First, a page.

Law & Courts

West Virginia Law Barring Transgender Girls From School Sports Upheld by Federal Judge

By Mark Walsh — January 06, 2023 4 min read
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In the second defeat for transgender rights in schools in a week, a federal district judge upheld a West Virginia law that bars transgender athletes from competing in girls’ school sports in the state.

The Jan. 5 ruling by Judge Joseph R. Goodwin of Charleston, W. Va., is an about-face from the his 2021 decision blocking the law at a preliminary stage, permitting a then-11-year-old transgender girl to compete in girls’ cross country and track.

The girl, Becky Pepper-Jackson, has said: “I just want to play.” Her lawsuit challenges the statute as a violation of her 14th Amendment right to equal protection of the law and of Title IX of the Education Amendments of 1972, which bars sex discrimination in federally funded educational programs.

In his 2021 decision, Goodwin said Pepper-Jackson was being excluded from school athletics “on the basis of sex” in likely violation of the equal-protection clause and Title IX.

But his new decision this week in B.P.J. v. West Virginia State Board of Education, on motions for summary judgment by various parties in the case, held that it was “constitutionally permissible” for the West Virginia legislature to limit participation in school and college sports to classifications based on “biological sex.”

The 2021 Save Women’s Sports act defines “female” as “an individual whose biological sex determined at birth is female.”

Goodwin said the legislature was motivated by the widely discussed situation in Connecticut where two transgender girls had defeated cisgender female athletes in some track competitions. (That led to a lawsuit by the cisgender girls that was recently rejected by a federal appeals court, which upheld the transgender-inclusive rules of Connecticut’s school sports governing body.)

“Acting to prevent transgender girls, along with all other biological males, from playing on girls’ teams is not unconstitutional if the classification is substantially related to an important government interest,” Goodwin said. “The fact is … that a transgender girl is biologically male and, barring medical intervention, would undergo male puberty like other biological males. And biological males generally outperform females athletically.”

West Virginia “is permitted to legislate sports rules on this basis because sex, and the physical characteristics that flow from it, are substantially related to athletic performance and fairness in sports,” the judge said.

State may have adopted a ‘solution in search of a problem,’ judge says

Goodwin rejected Pepper-Jackson’s arguments that the availability of puberty blockers used in the gender transition process put transgender girls in the same legal definition as cisgender girls.

The judge, as he had earlier, said Pepper-Jackson was deserving of respect and he suggested the West Virginia legislature had provided a “solution in search of a problem” since no transgender girl had sought to participate in female sports in the state before it passed the law. But there was insufficient evidence that the state legislature had acted with animus towards transgender people in passing the law, he said.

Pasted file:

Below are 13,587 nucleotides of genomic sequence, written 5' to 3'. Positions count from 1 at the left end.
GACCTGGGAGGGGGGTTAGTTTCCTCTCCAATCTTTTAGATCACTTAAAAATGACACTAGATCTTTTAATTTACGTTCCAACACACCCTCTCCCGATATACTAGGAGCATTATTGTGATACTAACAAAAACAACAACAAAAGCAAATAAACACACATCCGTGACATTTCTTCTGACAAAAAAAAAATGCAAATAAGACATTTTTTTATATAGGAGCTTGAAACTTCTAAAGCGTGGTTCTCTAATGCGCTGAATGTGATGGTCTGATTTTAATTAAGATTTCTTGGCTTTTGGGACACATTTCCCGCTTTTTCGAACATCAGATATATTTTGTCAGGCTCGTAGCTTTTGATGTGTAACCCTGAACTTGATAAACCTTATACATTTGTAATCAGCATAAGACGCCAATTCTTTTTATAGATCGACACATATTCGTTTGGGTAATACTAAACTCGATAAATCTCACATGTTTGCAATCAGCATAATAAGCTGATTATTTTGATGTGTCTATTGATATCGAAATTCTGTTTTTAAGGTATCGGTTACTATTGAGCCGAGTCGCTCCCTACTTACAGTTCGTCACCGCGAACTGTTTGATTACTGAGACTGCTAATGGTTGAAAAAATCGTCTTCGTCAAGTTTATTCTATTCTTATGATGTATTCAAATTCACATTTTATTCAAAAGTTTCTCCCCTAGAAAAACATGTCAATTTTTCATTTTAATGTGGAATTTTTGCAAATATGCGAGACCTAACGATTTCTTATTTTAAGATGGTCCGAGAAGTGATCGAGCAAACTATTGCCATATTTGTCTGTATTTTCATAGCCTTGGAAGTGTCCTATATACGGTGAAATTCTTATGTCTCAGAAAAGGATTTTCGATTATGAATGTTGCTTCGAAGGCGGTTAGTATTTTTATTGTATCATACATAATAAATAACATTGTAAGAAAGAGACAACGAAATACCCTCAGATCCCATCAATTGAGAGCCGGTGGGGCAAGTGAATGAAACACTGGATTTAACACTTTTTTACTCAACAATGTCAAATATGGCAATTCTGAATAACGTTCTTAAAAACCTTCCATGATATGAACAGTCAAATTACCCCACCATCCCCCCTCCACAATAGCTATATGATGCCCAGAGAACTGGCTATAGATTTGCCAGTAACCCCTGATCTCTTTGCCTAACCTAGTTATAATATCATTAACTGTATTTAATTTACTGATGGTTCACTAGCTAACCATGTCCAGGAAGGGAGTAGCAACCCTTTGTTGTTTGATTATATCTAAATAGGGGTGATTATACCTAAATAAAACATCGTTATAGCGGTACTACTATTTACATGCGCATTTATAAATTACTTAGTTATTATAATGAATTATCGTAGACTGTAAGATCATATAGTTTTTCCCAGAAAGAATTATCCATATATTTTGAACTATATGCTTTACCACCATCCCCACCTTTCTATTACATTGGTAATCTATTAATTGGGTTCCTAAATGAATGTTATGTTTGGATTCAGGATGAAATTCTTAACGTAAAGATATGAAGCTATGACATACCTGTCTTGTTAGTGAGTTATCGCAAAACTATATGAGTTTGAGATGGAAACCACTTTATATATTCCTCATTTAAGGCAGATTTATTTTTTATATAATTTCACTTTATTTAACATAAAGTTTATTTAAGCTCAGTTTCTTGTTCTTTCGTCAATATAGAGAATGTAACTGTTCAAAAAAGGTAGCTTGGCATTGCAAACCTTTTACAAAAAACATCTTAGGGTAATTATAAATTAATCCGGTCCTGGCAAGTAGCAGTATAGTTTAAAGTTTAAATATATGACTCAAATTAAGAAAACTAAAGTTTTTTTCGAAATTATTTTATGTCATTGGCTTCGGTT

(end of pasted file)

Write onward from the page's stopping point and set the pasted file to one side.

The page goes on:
“While the record before me does reveal that at least one legislator held or implicitly supported private bias against, or moral disapproval of, transgender individuals, it does not contain evidence of that type of animus more broadly throughout the state legislature,” Goodwin said.

West Virginia Attorney General Patrick Morrissey, a Republican, whose office defended the state law, said in a statement, “This is not only about simple biology, but fairness for women’s sports, plain and simple. Opportunities for girls and women on the field are precious and we must safeguard that future. Protecting these opportunities is important, because when biological males compete in a women’s event, women and girls lose their opportunity to shine.”

Pepper-Jackson, who is now 12, is being represented by the gay-rights organization Lambda Legal, the American Civil Liberties Union of West Virginia, and the law firm Cooley LLP.
“The District Court’s ruling is disappointing both for its harmful conclusion and its spurious argument,” the groups said in a joint statement.” The fact is the equal and fair participation of transgender youth takes nothing away from cisgender youth and helps to maintain a level playing field for all youth.”

The legal groups were considering their next steps, the statement said. Pepper-Jackson has also been supported by President Joe Biden’s administration, which filed a statement of interest in the case.

The West Virginia decision comes barely a week after a federal appeals court upheld a Florida school district’s policy of separating restrooms by “biological sex” and barring transgender students from using facilities consistent with their gender identity.

That 7-4 decision on Dec. 30, by the full U.S. Court of Appeals for the 11th Circuit, in Atlanta, went counter to three other federal appeals courts that have read either the equal-protection clause or Title IX (or both) to support transgender-inclusive school policies.

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